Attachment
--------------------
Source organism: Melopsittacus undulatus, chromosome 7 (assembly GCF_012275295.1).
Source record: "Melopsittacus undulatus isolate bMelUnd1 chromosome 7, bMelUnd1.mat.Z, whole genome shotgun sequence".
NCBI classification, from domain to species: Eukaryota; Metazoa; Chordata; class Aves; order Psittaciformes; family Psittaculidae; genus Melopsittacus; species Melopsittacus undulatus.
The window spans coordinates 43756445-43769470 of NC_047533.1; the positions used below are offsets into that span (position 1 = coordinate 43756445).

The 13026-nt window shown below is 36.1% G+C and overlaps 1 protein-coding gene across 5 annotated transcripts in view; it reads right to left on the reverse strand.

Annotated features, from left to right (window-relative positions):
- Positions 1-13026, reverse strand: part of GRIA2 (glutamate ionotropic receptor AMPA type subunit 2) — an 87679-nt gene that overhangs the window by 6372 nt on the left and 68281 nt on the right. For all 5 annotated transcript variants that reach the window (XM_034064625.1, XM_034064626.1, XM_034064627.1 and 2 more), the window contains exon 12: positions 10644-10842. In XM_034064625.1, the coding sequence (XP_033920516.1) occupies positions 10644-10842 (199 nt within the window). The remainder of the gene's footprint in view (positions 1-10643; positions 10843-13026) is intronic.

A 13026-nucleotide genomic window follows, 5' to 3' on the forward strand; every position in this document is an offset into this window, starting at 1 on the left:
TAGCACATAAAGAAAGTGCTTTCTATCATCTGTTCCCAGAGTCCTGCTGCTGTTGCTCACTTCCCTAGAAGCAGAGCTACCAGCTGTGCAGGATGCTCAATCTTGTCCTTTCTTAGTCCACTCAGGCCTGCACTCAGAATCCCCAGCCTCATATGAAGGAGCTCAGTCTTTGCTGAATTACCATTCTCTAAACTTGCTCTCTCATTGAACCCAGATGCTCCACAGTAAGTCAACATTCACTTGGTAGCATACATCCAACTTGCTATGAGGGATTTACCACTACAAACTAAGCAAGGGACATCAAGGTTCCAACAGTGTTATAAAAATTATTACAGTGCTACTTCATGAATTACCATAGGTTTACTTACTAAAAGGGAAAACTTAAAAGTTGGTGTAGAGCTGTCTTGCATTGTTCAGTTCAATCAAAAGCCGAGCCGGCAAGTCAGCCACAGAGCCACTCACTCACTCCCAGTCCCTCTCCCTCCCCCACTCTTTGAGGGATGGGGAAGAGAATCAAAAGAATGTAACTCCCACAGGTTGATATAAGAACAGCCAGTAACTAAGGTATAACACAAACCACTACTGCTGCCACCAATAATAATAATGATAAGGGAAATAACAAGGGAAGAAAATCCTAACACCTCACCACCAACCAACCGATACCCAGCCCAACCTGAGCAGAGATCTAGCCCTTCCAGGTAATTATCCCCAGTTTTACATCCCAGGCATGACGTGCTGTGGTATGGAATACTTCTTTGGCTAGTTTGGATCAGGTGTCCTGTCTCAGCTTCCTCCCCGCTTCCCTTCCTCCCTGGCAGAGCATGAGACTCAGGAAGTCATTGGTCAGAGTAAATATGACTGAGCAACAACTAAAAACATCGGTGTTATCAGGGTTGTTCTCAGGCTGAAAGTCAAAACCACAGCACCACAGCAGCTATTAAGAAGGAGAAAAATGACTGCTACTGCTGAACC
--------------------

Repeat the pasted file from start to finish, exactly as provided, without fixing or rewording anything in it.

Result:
Source organism: Melopsittacus undulatus, chromosome 7 (assembly GCF_012275295.1).
Source record: "Melopsittacus undulatus isolate bMelUnd1 chromosome 7, bMelUnd1.mat.Z, whole genome shotgun sequence".
NCBI classification, from domain to species: Eukaryota; Metazoa; Chordata; class Aves; order Psittaciformes; family Psittaculidae; genus Melopsittacus; species Melopsittacus undulatus.
The window spans coordinates 43756445-43769470 of NC_047533.1; the positions used below are offsets into that span (position 1 = coordinate 43756445).

The 13026-nt window shown below is 36.1% G+C and overlaps 1 protein-coding gene across 5 annotated transcripts in view; it reads right to left on the reverse strand.

Annotated features, from left to right (window-relative positions):
- Positions 1-13026, reverse strand: part of GRIA2 (glutamate ionotropic receptor AMPA type subunit 2) — an 87679-nt gene that overhangs the window by 6372 nt on the left and 68281 nt on the right. For all 5 annotated transcript variants that reach the window (XM_034064625.1, XM_034064626.1, XM_034064627.1 and 2 more), the window contains exon 12: positions 10644-10842. In XM_034064625.1, the coding sequence (XP_033920516.1) occupies positions 10644-10842 (199 nt within the window). The remainder of the gene's footprint in view (positions 1-10643; positions 10843-13026) is intronic.

A 13026-nucleotide genomic window follows, 5' to 3' on the forward strand; every position in this document is an offset into this window, starting at 1 on the left:
TAGCACATAAAGAAAGTGCTTTCTATCATCTGTTCCCAGAGTCCTGCTGCTGTTGCTCACTTCCCTAGAAGCAGAGCTACCAGCTGTGCAGGATGCTCAATCTTGTCCTTTCTTAGTCCACTCAGGCCTGCACTCAGAATCCCCAGCCTCATATGAAGGAGCTCAGTCTTTGCTGAATTACCATTCTCTAAACTTGCTCTCTCATTGAACCCAGATGCTCCACAGTAAGTCAACATTCACTTGGTAGCATACATCCAACTTGCTATGAGGGATTTACCACTACAAACTAAGCAAGGGACATCAAGGTTCCAACAGTGTTATAAAAATTATTACAGTGCTACTTCATGAATTACCATAGGTTTACTTACTAAAAGGGAAAACTTAAAAGTTGGTGTAGAGCTGTCTTGCATTGTTCAGTTCAATCAAAAGCCGAGCCGGCAAGTCAGCCACAGAGCCACTCACTCACTCCCAGTCCCTCTCCCTCCCCCACTCTTTGAGGGATGGGGAAGAGAATCAAAAGAATGTAACTCCCACAGGTTGATATAAGAACAGCCAGTAACTAAGGTATAACACAAACCACTACTGCTGCCACCAATAATAATAATGATAAGGGAAATAACAAGGGAAGAAAATCCTAACACCTCACCACCAACCAACCGATACCCAGCCCAACCTGAGCAGAGATCTAGCCCTTCCAGGTAATTATCCCCAGTTTTACATCCCAGGCATGACGTGCTGTGGTATGGAATACTTCTTTGGCTAGTTTGGATCAGGTGTCCTGTCTCAGCTTCCTCCCCGCTTCCCTTCCTCCCTGGCAGAGCATGAGACTCAGGAAGTCATTGGTCAGAGTAAATATGACTGAGCAACAACTAAAAACATCGGTGTTATCAGGGTTGTTCTCAGGCTGAAAGTCAAAACCACAGCACCACAGCAGCTATTAAGAAGGAGAAAAATGACTGCTACTGCTGAACC